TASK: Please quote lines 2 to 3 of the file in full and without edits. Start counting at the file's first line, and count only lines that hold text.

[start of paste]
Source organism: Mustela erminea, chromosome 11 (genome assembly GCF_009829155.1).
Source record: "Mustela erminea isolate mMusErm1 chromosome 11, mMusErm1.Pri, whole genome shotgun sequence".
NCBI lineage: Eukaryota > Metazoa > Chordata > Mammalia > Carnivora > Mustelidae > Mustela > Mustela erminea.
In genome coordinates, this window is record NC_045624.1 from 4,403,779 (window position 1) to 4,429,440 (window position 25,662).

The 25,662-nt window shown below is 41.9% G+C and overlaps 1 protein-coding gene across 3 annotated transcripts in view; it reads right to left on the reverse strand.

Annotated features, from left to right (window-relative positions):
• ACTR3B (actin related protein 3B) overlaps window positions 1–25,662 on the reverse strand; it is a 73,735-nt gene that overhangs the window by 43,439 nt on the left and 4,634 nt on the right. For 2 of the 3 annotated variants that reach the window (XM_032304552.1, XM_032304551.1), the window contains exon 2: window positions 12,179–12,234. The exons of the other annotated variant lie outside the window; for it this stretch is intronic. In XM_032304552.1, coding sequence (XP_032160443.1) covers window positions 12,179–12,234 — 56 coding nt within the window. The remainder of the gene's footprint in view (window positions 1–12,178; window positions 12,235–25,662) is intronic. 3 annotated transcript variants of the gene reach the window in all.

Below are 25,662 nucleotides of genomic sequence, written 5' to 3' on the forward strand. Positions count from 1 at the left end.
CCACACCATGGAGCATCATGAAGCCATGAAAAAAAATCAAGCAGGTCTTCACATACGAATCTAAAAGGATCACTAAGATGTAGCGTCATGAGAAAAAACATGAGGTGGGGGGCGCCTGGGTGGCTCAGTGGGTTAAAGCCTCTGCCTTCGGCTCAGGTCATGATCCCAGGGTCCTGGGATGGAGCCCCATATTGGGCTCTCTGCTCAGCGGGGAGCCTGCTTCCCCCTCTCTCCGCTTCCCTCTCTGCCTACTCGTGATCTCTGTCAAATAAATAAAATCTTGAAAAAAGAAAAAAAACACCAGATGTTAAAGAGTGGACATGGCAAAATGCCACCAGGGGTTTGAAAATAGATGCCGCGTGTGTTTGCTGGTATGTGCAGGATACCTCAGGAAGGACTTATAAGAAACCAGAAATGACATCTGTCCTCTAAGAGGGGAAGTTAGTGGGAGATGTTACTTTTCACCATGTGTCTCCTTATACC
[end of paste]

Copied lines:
Source record: "Mustela erminea isolate mMusErm1 chromosome 11, mMusErm1.Pri, whole genome shotgun sequence".
NCBI lineage: Eukaryota > Metazoa > Chordata > Mammalia > Carnivora > Mustelidae > Mustela > Mustela erminea.